Rather than sock your money away in a savings account or CD, you may want to consider an investment in real estate. Some real estate investments occur when a house takes time to sell and you decide to rent it rather than leave the property empty. Other times, you may purposely set aside some of your savings to purchase a rental property. Deciding how much time you have to spend managing real estate is one important factor in your buying decision. Also, real estate investments may not always yield income from the get-go, so you should view a rental property as a longer-term commitment.
Making the Most of Real Estate Investments
Before you purchase an investment property, you may want to consider how you intend to generate a profit. Like an investment, the value of real estate can fluctuate. It may take time for the property value to appreciate. Flipping homes is one way to make money in real estate. Often, older homes in up and coming neighborhoods are targeted for flipping. You may hold on to a property that’s not expected to appreciate, but still yields a decent cash flow from rental payments.
Thinking in Terms of Cash Flow
Successful real estate investors like Scott McGillivray consider cash flow to be an even more important factor than market value when purchasing an investment property. Cash flow is the amount of money returned to you each month after all property-related bills are paid. In most cases this is the rental income minus costs such as property taxes, insurance and repairs.
Real Estate Management
The one key difference between managing real estate versus other investments is that some degree of active management is typically required. When first starting out, many real estate investors manage their properties on their own and take care of minor repairs and maintenance. Property management companies can assist with managing real estate, but their fee will add to your monthly expenses and cut into your profit. Smaller properties such as condos may require less care and maintenance, but condo association fees can be expensive.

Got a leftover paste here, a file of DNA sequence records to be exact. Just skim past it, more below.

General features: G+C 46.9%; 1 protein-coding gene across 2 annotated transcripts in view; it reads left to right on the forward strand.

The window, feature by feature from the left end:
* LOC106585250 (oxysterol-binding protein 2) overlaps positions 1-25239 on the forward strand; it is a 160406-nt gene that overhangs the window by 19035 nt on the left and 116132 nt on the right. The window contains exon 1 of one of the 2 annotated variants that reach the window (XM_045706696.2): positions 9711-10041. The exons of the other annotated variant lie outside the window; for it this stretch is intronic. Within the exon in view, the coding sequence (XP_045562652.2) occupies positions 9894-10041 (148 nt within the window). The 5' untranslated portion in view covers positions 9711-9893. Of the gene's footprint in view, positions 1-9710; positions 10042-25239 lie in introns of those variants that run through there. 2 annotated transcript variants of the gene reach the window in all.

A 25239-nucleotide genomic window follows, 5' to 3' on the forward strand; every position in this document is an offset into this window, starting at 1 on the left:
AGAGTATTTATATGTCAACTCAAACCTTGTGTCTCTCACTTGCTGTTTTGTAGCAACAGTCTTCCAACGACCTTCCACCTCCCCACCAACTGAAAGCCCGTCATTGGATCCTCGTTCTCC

Typically, lenders view taking out loans for second homes or rental properties as carrying more risk. This often results in a higher interest rate and a larger down payment requirement. Adding rental income into the mix can help with loan qualification. An established real estate management track record may also give lenders additional confidence. When applying for a loan for a rental property, consider your profit and cash flow goals. A longer term loan means less cash flow for a greater number of years. If you wish to build equity faster, you may choose a higher payment and lower term.
If you’re thinking of purchasing a property as a real estate investment, talk to a BrightPath Mortgage specialist today and ask about your financing options.